On Pride and Prejudice

A World at War

By Lawrence Watt-Evans

One of the oddest features of Pride and Prejudice for some modern readers has nothing to do with the class structure, sexual morality, mercenary marriages or other oft-cited differences between Austen’s time and our own, but rather, the realization of just when the story is taking place and what was happening in the world at that time.

According to detailed analyses by Frank MacKinnon and R. W. Chapman, Pride and Prejudice opens in September of 1811 and reaches its happy conclusion late in 1812. This may be incorrect–they need to fudge at least one date, claiming Mr. Gardiner mis-dated a letter–but it does fit well with what we know of the story.

P. B. S. Andrews argues that the calendar better fits dates from 1799 through 1803. In either case, however, England was in the midst of the French/Na-poleonic Wars at the time. Thousands of men were fighting and dying on the Continent, yet Austen never once mentions France; the word “war” appears exactly once, in a reference to Elizabeth’s hope that the War Office will not send another regiment of militia to Meryton after the first is removed to Brighton.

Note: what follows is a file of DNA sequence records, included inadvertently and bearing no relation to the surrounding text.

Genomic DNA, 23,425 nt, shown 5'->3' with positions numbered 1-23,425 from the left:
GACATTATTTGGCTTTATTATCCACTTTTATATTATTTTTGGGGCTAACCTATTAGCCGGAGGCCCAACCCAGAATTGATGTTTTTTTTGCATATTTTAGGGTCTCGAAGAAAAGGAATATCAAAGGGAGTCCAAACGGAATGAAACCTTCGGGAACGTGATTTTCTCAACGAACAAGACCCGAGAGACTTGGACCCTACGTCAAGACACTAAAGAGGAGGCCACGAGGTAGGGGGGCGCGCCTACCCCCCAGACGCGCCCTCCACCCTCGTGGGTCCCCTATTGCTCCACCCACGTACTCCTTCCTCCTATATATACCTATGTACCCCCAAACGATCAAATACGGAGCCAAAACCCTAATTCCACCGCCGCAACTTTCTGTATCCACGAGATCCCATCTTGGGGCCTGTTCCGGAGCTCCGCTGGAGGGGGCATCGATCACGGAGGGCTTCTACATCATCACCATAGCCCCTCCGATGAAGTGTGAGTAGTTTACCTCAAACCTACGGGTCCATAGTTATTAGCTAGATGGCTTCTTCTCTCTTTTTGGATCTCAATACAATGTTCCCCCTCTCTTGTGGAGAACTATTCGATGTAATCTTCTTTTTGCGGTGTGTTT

Yes, England is raising militia at Meryton and then sending them to Brighton, presumably to defend against the possibility of a French invasion, but this does not appear to be a matter of any great concern to the Bennets or Darcys. When Wickham is given a commission in the regulars, the possibility that this might get him shot on a battlefield in  …

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